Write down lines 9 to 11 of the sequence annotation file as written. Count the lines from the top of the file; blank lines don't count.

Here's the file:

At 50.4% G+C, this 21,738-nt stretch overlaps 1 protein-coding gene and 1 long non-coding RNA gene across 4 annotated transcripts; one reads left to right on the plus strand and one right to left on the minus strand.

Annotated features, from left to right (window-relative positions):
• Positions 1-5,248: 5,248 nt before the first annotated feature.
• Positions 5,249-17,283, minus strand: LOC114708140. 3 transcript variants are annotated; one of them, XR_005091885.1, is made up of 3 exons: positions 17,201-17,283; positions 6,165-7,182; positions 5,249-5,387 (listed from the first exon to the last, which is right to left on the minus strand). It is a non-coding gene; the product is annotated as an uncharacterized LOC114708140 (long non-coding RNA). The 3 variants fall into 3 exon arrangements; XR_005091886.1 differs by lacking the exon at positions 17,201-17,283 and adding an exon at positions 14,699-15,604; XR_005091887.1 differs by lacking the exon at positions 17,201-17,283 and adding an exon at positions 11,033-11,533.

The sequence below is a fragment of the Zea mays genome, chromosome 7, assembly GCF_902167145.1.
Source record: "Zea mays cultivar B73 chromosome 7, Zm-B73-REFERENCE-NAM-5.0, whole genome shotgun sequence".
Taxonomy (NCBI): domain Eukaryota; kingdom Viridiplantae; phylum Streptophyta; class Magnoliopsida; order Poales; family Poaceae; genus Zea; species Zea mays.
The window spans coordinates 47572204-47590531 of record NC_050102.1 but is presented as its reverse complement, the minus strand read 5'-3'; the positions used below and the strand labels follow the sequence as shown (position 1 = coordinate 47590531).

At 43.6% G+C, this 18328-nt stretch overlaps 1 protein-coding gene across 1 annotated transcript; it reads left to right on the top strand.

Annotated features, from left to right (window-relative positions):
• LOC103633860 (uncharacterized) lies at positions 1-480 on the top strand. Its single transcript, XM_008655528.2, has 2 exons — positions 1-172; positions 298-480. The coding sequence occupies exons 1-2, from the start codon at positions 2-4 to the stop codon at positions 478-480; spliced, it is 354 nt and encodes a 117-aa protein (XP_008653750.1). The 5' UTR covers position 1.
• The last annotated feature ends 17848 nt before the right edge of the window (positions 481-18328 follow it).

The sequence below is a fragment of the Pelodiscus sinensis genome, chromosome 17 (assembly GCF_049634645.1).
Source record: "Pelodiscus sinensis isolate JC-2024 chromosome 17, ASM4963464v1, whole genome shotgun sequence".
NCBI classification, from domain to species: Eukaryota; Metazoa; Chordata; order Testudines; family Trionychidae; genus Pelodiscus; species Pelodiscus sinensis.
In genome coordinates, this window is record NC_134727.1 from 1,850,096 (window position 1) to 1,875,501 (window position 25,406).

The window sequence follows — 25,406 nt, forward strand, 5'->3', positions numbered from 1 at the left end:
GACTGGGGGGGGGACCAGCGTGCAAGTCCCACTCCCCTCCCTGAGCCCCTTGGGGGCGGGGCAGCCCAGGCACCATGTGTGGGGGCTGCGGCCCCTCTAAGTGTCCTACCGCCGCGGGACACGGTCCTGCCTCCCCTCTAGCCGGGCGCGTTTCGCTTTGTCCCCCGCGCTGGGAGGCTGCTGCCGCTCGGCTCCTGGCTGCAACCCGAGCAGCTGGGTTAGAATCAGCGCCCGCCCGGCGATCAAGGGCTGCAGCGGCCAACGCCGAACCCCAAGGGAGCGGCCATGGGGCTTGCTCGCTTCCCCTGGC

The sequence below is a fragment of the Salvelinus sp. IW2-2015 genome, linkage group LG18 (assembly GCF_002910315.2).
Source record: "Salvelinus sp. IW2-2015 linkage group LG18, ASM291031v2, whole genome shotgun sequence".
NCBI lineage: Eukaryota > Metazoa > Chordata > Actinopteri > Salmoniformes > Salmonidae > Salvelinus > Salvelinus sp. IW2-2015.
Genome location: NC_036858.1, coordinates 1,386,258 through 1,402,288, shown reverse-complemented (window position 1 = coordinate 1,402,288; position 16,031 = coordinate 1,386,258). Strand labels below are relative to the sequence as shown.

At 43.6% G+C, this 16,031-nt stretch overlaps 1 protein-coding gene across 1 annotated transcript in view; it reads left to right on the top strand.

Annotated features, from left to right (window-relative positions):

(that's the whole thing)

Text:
At 43.6% G+C, this 18328-nt stretch overlaps 1 protein-coding gene across 1 annotated transcript; it reads left to right on the top strand.

Annotated features, from left to right (window-relative positions):
• LOC103633860 (uncharacterized) lies at positions 1-480 on the top strand. Its single transcript, XM_008655528.2, has 2 exons — positions 1-172; positions 298-480. The coding sequence occupies exons 1-2, from the start codon at positions 2-4 to the stop codon at positions 478-480; spliced, it is 354 nt and encodes a 117-aa protein (XP_008653750.1). The 5' UTR covers position 1.